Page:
When Karl Leathley was thinking about refixing his mortgage recently, he turned to his mortgage broker for advice.
Retail interest rates have shifted up over recent months, despite a flat official cash rate. Commentators have suggested it could be the start of a more sustained increase.
But when short-term rates are much cheaper than longer-term options, it is difficult to work out whether it is worth paying more now for long-term certainty.
One-year rates are available at a median 4.85 per cent, compared to 5.87 per cent for five years. If your mortgage is over 20 years, that’s a difference of $3 a fortnight for every $100,000 you have borrowed.
READ MORE: Mortgage interest rates increase across the board
Leathley took his broker’s advice to take a one-year fixed term, despite the risk that rates could be higher by the time it rolls off.
“We are looking at doing bits and pieces on our home and he didn’t see the need for us to take anything long term. He said even if rates did increase in that time, it shouldn’t be by much.”
According to economists, that was probably the best bet. They say a strategy of rolling short-term loans should provide the lowest interest bill at the moment.
Gareth Kiernan, chief forecaster at Infometrics, said one- and two-year terms seemed the best deals available.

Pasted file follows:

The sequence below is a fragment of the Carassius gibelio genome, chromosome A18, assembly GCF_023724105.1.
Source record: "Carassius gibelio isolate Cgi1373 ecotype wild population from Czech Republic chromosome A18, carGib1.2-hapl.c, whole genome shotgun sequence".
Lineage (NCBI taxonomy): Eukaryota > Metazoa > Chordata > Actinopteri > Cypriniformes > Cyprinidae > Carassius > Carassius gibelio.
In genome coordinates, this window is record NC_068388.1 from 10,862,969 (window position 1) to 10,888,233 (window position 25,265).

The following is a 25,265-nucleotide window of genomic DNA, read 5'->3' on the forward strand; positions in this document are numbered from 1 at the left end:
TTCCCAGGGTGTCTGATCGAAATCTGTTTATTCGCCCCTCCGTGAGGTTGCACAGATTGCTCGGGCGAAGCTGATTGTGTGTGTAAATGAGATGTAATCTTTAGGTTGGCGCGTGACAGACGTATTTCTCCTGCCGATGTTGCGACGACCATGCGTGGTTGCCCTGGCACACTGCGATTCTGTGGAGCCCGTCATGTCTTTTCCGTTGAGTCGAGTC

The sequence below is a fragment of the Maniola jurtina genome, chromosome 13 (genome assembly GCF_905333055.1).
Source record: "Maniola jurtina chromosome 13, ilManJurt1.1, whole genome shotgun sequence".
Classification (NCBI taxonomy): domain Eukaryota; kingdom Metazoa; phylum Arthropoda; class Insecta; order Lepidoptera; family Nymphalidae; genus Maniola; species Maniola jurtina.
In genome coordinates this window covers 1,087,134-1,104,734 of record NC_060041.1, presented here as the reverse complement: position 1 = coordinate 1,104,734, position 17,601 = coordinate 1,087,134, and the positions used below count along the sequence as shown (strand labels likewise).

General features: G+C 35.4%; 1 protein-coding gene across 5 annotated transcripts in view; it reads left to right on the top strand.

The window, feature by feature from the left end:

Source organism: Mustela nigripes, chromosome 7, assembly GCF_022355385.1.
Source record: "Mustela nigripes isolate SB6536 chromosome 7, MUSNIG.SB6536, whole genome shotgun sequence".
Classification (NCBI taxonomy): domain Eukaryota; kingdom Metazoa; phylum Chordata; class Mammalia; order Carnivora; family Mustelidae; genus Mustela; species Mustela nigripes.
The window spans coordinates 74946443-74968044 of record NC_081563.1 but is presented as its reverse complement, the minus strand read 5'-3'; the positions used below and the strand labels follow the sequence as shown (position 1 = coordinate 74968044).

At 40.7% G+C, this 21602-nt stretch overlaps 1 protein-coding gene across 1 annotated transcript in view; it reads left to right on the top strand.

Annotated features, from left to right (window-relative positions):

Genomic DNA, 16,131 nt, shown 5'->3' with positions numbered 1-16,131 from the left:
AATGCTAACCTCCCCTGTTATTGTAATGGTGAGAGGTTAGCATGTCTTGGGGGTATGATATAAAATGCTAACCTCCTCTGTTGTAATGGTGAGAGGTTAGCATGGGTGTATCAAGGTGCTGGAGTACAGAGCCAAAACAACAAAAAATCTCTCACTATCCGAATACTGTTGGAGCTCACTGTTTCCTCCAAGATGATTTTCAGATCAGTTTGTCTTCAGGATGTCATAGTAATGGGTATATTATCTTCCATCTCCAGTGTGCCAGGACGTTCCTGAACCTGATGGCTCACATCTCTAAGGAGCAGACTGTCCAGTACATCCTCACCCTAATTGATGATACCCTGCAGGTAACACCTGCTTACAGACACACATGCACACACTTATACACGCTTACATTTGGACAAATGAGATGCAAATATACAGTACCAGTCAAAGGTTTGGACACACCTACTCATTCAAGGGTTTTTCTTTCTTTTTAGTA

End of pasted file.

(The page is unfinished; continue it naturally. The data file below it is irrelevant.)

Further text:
“If you are looking at longer terms than that, you’ve probably missed the boat, given the lift in those longer rates since late last year. I see HSBC is advertising 3.99 per cent for 18 months at the moment.”
Nick Tuffley, chief economist at ASB, agreed shorter terms were the better way to go at present.
“Purely by price, we see fixing for one year and repeatedly rolling on to a fresh one-year term as the slightly better option versus picking a long-term fixed rate ar present.
“Because the yield curve has steepened up so much over the past six months, the cost of certainty from fixing for longer terms is high.”
ANZ economists said the one-year rate was still cheapest.
“Intensifying competition for deposits does risk another leg up in mortgage rates given the importance of deposits as a source of funds, but this now looks to be factored into the term structure.
“As such, in our view, one year remains the sweet spot for borrowers. However, longer terms do offer more certainty.”
Its break-even analysis shows that the median one-year rate would have to have risen from 4.99 per cent now to 5.44 per cent in a year’s time to make it worth fixing for longer than a year now.
But Westpac said borrowers who wanted the certainty of a longer rate had a good opportunity at the moment, too.
“These rates are most likely to be pressured higher by global market trends, so borrowers who prefer the security of a longer term still have a chance to lock in at historically quite low levels.
“Floating mortgage rates usually work out to be more expensive for borrowers than short-term fixed rates such as the six-month rate. However, floating may still be the preferred option for those who require flexibility in their repayments.”